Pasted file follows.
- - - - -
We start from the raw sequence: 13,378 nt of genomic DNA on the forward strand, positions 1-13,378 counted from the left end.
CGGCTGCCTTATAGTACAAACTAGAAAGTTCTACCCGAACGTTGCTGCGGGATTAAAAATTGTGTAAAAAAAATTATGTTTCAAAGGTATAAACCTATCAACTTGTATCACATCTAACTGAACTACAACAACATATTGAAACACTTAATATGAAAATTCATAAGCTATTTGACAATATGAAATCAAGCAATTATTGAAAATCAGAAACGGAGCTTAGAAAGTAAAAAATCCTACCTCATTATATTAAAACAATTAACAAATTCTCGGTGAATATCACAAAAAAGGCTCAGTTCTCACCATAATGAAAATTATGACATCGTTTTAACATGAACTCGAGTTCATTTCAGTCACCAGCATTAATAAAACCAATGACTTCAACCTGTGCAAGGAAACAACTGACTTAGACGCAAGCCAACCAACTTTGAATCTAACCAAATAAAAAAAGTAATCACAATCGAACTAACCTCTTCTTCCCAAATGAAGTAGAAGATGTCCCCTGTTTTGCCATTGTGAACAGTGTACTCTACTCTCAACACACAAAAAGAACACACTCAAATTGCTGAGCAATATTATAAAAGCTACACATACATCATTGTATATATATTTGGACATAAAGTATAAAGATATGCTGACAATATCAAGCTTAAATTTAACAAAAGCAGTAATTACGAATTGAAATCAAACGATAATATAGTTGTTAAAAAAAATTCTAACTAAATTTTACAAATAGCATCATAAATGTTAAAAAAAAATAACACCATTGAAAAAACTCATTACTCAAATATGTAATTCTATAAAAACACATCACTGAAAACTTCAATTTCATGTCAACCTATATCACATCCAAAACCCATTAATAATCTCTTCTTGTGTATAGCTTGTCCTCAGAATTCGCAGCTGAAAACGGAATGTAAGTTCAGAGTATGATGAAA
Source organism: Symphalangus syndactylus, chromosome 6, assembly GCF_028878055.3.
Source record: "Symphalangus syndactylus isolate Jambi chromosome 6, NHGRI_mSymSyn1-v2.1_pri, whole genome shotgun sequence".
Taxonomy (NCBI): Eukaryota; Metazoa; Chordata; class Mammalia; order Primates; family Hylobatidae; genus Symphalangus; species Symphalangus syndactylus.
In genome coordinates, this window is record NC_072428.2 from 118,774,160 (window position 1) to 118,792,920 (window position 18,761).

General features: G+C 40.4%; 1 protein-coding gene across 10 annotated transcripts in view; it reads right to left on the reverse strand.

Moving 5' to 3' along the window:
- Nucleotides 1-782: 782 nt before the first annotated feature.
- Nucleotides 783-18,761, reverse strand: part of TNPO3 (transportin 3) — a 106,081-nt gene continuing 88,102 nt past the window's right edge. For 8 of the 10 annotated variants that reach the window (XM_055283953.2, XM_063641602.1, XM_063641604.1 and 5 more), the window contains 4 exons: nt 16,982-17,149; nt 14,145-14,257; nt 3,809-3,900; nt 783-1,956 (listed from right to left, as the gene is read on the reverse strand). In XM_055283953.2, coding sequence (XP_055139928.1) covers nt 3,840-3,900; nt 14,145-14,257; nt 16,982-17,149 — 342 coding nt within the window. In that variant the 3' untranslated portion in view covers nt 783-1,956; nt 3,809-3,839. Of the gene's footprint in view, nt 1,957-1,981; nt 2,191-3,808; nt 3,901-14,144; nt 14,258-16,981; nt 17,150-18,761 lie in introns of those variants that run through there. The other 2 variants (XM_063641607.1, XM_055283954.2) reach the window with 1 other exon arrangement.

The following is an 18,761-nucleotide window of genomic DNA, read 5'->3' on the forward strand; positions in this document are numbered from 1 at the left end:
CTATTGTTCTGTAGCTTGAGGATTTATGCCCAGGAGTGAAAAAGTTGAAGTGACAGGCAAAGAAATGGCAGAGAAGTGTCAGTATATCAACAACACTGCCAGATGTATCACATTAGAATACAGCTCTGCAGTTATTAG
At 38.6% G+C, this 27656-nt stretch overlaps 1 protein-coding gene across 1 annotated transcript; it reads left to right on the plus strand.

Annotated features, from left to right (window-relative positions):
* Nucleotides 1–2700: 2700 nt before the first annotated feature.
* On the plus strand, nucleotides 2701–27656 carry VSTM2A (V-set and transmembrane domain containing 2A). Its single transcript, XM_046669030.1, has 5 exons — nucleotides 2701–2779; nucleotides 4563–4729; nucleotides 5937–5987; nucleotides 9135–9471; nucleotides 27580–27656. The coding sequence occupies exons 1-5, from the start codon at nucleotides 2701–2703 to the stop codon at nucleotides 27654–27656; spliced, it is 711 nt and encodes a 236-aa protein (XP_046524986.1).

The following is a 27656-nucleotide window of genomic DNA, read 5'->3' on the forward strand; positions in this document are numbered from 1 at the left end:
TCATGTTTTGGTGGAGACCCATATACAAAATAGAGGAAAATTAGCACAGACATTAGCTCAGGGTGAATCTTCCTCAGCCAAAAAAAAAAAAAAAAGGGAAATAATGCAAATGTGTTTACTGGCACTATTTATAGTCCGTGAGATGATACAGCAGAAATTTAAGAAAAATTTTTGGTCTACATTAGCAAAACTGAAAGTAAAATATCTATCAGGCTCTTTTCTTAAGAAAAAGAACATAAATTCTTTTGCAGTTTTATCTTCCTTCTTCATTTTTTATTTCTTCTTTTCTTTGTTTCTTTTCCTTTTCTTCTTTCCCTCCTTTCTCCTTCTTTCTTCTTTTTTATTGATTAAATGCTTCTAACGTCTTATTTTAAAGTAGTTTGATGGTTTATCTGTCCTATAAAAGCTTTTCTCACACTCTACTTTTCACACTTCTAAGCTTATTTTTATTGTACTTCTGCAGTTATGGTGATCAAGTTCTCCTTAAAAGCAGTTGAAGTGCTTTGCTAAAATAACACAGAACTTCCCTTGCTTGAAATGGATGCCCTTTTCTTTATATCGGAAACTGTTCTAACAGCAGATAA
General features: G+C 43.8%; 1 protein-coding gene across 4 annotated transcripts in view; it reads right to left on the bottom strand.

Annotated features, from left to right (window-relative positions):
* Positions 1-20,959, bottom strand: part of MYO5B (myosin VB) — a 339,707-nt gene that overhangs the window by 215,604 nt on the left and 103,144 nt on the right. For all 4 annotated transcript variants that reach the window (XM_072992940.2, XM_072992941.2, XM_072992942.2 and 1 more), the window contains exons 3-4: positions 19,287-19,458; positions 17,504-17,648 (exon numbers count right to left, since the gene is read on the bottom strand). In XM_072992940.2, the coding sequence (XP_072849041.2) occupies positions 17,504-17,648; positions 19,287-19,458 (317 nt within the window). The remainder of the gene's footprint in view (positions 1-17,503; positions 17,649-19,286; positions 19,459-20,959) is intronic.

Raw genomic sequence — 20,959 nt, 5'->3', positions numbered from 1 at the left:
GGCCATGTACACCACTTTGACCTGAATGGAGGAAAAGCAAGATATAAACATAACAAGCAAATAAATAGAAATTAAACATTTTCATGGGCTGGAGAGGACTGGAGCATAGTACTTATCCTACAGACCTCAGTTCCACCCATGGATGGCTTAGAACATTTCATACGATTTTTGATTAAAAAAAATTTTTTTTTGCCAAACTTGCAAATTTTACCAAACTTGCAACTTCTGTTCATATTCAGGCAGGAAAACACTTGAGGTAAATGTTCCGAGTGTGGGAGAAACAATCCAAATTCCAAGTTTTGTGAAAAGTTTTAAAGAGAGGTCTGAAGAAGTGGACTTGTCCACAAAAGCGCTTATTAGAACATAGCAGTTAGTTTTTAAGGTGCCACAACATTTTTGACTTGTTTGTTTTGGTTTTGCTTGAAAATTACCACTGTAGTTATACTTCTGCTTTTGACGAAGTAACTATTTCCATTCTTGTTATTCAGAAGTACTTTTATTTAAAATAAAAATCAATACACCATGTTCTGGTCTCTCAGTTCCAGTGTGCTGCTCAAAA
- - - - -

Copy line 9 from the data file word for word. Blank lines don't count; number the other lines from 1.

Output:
- Nucleotides 1-782: 782 nt before the first annotated feature.